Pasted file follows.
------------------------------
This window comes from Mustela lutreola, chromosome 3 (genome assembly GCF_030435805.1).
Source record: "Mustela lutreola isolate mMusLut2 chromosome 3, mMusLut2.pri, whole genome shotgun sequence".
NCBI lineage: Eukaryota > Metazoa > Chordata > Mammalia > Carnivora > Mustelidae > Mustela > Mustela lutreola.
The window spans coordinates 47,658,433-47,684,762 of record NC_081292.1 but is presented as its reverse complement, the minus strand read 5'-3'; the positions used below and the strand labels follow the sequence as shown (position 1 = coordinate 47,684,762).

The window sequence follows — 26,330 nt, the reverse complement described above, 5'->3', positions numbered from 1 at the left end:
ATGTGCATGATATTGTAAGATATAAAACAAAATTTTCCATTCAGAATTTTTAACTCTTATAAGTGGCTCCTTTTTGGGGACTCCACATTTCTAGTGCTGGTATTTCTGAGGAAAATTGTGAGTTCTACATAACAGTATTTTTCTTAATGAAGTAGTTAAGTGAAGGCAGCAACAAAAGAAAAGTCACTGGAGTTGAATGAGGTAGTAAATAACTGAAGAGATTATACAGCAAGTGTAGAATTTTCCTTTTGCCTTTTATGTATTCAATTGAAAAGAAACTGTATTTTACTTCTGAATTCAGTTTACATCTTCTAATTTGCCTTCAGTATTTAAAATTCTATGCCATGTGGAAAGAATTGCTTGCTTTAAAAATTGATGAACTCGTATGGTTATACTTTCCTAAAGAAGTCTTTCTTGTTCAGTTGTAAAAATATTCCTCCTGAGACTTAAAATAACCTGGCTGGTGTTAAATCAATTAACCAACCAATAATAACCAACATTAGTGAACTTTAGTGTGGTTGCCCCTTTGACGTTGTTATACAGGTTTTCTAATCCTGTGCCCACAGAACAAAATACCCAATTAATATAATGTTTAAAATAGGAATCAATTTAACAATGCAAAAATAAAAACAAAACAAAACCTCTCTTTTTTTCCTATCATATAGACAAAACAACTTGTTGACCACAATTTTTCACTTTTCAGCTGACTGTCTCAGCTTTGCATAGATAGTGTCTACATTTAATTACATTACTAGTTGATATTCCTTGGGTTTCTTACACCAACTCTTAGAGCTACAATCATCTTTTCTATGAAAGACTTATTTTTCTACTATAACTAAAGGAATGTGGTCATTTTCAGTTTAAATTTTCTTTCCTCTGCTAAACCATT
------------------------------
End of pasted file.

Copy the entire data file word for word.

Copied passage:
This window comes from Mustela lutreola, chromosome 3 (genome assembly GCF_030435805.1).
Source record: "Mustela lutreola isolate mMusLut2 chromosome 3, mMusLut2.pri, whole genome shotgun sequence".
NCBI lineage: Eukaryota > Metazoa > Chordata > Mammalia > Carnivora > Mustelidae > Mustela > Mustela lutreola.
The window spans coordinates 47,658,433-47,684,762 of record NC_081292.1 but is presented as its reverse complement, the minus strand read 5'-3'; the positions used below and the strand labels follow the sequence as shown (position 1 = coordinate 47,684,762).

The window sequence follows — 26,330 nt, the reverse complement described above, 5'->3', positions numbered from 1 at the left end:
ATGTGCATGATATTGTAAGATATAAAACAAAATTTTCCATTCAGAATTTTTAACTCTTATAAGTGGCTCCTTTTTGGGGACTCCACATTTCTAGTGCTGGTATTTCTGAGGAAAATTGTGAGTTCTACATAACAGTATTTTTCTTAATGAAGTAGTTAAGTGAAGGCAGCAACAAAAGAAAAGTCACTGGAGTTGAATGAGGTAGTAAATAACTGAAGAGATTATACAGCAAGTGTAGAATTTTCCTTTTGCCTTTTATGTATTCAATTGAAAAGAAACTGTATTTTACTTCTGAATTCAGTTTACATCTTCTAATTTGCCTTCAGTATTTAAAATTCTATGCCATGTGGAAAGAATTGCTTGCTTTAAAAATTGATGAACTCGTATGGTTATACTTTCCTAAAGAAGTCTTTCTTGTTCAGTTGTAAAAATATTCCTCCTGAGACTTAAAATAACCTGGCTGGTGTTAAATCAATTAACCAACCAATAATAACCAACATTAGTGAACTTTAGTGTGGTTGCCCCTTTGACGTTGTTATACAGGTTTTCTAATCCTGTGCCCACAGAACAAAATACCCAATTAATATAATGTTTAAAATAGGAATCAATTTAACAATGCAAAAATAAAAACAAAACAAAACCTCTCTTTTTTTCCTATCATATAGACAAAACAACTTGTTGACCACAATTTTTCACTTTTCAGCTGACTGTCTCAGCTTTGCATAGATAGTGTCTACATTTAATTACATTACTAGTTGATATTCCTTGGGTTTCTTACACCAACTCTTAGAGCTACAATCATCTTTTCTATGAAAGACTTATTTTTCTACTATAACTAAAGGAATGTGGTCATTTTCAGTTTAAATTTTCTTTCCTCTGCTAAACCATT